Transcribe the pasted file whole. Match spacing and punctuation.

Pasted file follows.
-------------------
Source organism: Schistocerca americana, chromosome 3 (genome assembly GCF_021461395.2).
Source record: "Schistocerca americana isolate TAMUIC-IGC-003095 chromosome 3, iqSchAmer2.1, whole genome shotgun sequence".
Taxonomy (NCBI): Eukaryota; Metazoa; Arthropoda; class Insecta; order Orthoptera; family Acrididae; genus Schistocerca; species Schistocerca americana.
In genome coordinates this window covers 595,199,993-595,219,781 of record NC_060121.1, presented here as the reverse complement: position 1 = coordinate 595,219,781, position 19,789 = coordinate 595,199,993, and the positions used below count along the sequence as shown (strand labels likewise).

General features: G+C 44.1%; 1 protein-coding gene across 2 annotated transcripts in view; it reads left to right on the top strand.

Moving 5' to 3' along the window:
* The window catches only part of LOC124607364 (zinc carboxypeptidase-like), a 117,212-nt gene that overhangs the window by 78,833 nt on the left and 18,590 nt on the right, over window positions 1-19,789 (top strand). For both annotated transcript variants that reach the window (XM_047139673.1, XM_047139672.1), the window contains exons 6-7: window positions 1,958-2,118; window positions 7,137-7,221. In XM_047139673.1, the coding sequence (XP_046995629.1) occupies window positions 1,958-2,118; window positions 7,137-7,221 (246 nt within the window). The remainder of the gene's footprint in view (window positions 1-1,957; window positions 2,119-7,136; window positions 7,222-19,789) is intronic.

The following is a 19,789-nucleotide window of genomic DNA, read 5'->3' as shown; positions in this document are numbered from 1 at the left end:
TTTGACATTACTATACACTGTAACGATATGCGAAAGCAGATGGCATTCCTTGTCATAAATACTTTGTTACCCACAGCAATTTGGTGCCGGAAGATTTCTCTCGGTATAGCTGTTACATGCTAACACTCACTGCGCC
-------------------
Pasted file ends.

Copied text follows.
Source organism: Schistocerca americana, chromosome 3 (genome assembly GCF_021461395.2).
Source record: "Schistocerca americana isolate TAMUIC-IGC-003095 chromosome 3, iqSchAmer2.1, whole genome shotgun sequence".
Taxonomy (NCBI): Eukaryota; Metazoa; Arthropoda; class Insecta; order Orthoptera; family Acrididae; genus Schistocerca; species Schistocerca americana.
In genome coordinates this window covers 595,199,993-595,219,781 of record NC_060121.1, presented here as the reverse complement: position 1 = coordinate 595,219,781, position 19,789 = coordinate 595,199,993, and the positions used below count along the sequence as shown (strand labels likewise).

General features: G+C 44.1%; 1 protein-coding gene across 2 annotated transcripts in view; it reads left to right on the top strand.

Moving 5' to 3' along the window:
* The window catches only part of LOC124607364 (zinc carboxypeptidase-like), a 117,212-nt gene that overhangs the window by 78,833 nt on the left and 18,590 nt on the right, over window positions 1-19,789 (top strand). For both annotated transcript variants that reach the window (XM_047139673.1, XM_047139672.1), the window contains exons 6-7: window positions 1,958-2,118; window positions 7,137-7,221. In XM_047139673.1, the coding sequence (XP_046995629.1) occupies window positions 1,958-2,118; window positions 7,137-7,221 (246 nt within the window). The remainder of the gene's footprint in view (window positions 1-1,957; window positions 2,119-7,136; window positions 7,222-19,789) is intronic.

The following is a 19,789-nucleotide window of genomic DNA, read 5'->3' as shown; positions in this document are numbered from 1 at the left end:
TTTGACATTACTATACACTGTAACGATATGCGAAAGCAGATGGCATTCCTTGTCATAAATACTTTGTTACCCACAGCAATTTGGTGCCGGAAGATTTCTCTCGGTATAGCTGTTACATGCTAACACTCACTGCGCC